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Trappings of success

Times Staff Writer

Instead of writing out “Crying” and “Whining,” Coach Phil Jackson could have scrawled these words on the locker-room board Friday morning: “Nice Job,” followed by “Now Move On.”

The Lakers were in move-forward mode at practice, having already saved themselves after overcoming a 17-point hole in the first quarter of Game 3. Their defense roared, their trap confused the fun out of the Phoenix Suns, and Kobe Bryant, Kwame Brown and Lamar Odom carried the Lakers on offense for their first win in the series.

It was unexpected, it allowed ever-doubting Lakers fans to finally take a breath, but, nice job and everything, Jackson now wants the 95-89 victory to go away. After all, Game 4 in the best-of-seven series takes place Sunday afternoon at Staples Center.

“The basic concept is we haven’t done anything yet,” Jackson said. “We have to win another game before we have a chance to challenge in this series. I told them not to get too full of themselves. They had a good game and it’s over. Sunday’s contest becomes the critical matter.”

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The Lakers’ camaraderie issues were temporarily pushed to the side, and Bryant seemed pleased by what unfolded after Jackson grabbed a marker Wednesday morning, approached the white board and, in two effective words, wrote that the Lakers needed to stop sniping at each other, or pouting, or whatever.

It didn’t exactly inspire them to a great start in Game 3, but they managed to erase a 31-14 deficit in part because of a defensive trap that caught the Suns off guard.

Brown and, to a lesser degree, Odom took turns confounding the Suns by joining one of the Lakers’ guards and trapping the Suns’ ball-handler after a pick-and-roll sequence.

The Suns were stunned.

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“It felt like they had six or seven guys out there on the floor,” guard Raja Bell said Friday. “I felt like I was shadowed the whole night.”

Said Jackson: “We’ve never used that type of defense on a consistent basis. It was a little bit different. Kwame’s quickness gets him out there to contest the guards 25 feet out from the basket rather than having to deal with them 15 feet and in.”

The Lakers ranked 25th in the league in defense during the regular season, giving up a generous 103.4 points a game, but they kept the Suns to a mere 58 points and 40.3% shooting over the last three quarters of Game 3. They began trapping in the second quarter.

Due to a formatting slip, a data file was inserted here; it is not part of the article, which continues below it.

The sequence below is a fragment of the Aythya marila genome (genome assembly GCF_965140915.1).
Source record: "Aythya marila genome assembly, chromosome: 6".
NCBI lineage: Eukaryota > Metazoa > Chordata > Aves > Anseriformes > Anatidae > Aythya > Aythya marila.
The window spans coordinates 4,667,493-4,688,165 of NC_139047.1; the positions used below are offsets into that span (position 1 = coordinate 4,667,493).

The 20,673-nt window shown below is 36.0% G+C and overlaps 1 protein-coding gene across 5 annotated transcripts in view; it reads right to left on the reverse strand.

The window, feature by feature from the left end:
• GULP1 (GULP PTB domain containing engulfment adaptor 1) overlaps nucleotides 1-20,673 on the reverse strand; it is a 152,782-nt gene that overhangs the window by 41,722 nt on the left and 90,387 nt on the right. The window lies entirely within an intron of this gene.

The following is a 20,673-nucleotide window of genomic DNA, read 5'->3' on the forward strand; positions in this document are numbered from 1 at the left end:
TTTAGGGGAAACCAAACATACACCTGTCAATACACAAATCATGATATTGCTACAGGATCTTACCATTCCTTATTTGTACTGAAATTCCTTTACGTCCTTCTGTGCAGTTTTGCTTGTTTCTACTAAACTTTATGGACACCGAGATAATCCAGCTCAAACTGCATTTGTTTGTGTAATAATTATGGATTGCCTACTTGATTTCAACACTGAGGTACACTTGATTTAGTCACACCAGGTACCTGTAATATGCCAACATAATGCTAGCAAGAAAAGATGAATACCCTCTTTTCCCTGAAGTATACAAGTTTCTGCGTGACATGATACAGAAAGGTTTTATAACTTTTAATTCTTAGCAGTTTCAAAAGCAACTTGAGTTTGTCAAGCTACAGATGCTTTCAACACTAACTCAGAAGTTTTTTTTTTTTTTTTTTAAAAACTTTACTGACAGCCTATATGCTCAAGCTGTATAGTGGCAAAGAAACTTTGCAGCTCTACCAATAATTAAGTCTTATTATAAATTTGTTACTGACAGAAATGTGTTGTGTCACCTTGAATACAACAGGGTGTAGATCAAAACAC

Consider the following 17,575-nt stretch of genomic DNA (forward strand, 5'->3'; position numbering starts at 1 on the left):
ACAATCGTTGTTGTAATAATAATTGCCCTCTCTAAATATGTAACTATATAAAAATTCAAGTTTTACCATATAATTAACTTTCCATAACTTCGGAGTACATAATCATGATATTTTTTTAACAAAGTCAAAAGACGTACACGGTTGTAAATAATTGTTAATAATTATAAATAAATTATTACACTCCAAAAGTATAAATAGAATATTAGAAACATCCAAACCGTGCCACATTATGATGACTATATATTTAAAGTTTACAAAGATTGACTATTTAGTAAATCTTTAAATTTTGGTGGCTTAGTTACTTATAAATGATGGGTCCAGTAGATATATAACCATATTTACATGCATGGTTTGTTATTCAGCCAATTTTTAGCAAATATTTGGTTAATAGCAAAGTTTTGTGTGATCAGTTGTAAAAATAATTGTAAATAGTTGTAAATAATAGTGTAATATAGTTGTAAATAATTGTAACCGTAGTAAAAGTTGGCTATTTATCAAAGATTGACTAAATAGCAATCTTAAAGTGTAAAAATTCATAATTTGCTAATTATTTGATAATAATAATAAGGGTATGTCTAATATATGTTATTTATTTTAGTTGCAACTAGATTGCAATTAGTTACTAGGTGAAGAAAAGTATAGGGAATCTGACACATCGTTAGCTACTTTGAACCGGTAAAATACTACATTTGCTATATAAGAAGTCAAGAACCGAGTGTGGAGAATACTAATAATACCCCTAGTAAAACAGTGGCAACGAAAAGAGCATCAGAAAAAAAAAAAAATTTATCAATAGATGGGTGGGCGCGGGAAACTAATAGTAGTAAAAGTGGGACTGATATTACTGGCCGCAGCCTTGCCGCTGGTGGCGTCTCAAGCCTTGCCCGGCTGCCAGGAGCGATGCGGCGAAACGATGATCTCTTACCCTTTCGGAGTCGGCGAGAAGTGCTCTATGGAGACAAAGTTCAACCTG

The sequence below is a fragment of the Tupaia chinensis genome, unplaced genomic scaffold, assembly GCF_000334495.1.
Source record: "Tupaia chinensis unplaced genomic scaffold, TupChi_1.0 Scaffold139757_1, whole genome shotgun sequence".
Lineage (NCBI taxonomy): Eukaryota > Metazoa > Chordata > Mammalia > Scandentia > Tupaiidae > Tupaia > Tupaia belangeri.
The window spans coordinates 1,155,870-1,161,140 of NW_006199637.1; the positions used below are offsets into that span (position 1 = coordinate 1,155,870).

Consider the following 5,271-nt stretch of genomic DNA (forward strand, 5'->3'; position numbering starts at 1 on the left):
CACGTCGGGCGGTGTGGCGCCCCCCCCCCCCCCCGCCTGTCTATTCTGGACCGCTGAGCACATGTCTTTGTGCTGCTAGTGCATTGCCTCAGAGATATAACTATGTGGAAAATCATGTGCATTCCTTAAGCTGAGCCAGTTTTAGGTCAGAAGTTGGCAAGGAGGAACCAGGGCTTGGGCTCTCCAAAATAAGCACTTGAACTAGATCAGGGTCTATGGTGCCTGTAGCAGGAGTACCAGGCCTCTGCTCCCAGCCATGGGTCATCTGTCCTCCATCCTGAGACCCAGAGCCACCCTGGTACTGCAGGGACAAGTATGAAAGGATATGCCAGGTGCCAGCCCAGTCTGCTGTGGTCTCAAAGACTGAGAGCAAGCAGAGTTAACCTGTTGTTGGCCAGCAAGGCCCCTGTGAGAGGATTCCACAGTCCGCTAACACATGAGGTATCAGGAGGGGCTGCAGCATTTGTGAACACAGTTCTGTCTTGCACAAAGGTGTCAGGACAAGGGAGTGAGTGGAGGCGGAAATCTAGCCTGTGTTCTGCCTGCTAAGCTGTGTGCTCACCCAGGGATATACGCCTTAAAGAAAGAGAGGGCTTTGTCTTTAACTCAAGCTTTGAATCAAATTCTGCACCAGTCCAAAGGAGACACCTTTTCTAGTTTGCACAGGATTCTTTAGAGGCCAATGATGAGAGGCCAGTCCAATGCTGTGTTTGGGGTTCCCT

“We did a good job being aggressive,” Bryant said. “I don’t think they expected us to be that aggressive. We’ll see what adjustments they make for the following game, which I’m sure they will make them. When they do, we have to make ours.”

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Though it was only one game in a series that still swings in the Suns’ direction, it brought a measure of redemption for Smush Parker and also underscored the Lakers’ revolving door at the guard position not occupied by Bryant.

Parker played the last 8:46 of the game and Shammond Williams played 11 minutes in the fourth quarter as the Lakers matched the Suns’ smaller lineup. Neither Parker nor Williams scored in the quarter, but they played well on defense. Williams, inactive for Game 1, took Vladimir Radmanovic’s spot on the roster for Game 2 and probably won’t be going back to the inactive list the rest of the series.

“Smush’s length is confusing to some people. He’s 6-[foot]-4 with a lengthy reach and he can do some things that really help,” Jackson said. “Shammond’s a stocky, strong guy that is quick enough to handle a guy like [Leandro] Barbosa. I’m not saying he’s going to ‘handle’ him, but he’s going to stay around him and compete with him.”

Jordan Farmar, who started his fifth consecutive game, did not play in the fourth quarter. His starting job was not necessarily guaranteed beyond Game 4, Jackson said.

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“I told him I wanted to ask him today why I should start him. He said because he’s a complete player,” Jackson said. “So we’re asking him to measure up to that Sunday.”

Many Lakers, including Williams and Parker, will be asked to measure up more on offense.

Odom, Bryant and Brown scored 82 of the Lakers’ 95 points. The other Lakers made only three of 24 shots. Williams missed all five of his attempts, Parker was 0 for 4, and Farmar missed both of his shots.

“Offensively, we know we have a ways to go with our guard corps not hitting shots outside of Kobe, so we asked them to step in today in practice and start making some shots and get involved in the offense,” Jackson said.

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Luke Walton sustained a dislocated pinkie finger on his right hand during practice Friday but was expected to play Sunday.

Odom was also expected to play despite sustaining a hyper-extended left elbow in Game 3. He was injured when his hand hit the backboard while he tried to block Barbosa’s shot early in the fourth quarter.

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Times staff writer Steve Springer contributed to this report.

mike.bresnahan@latimes.com


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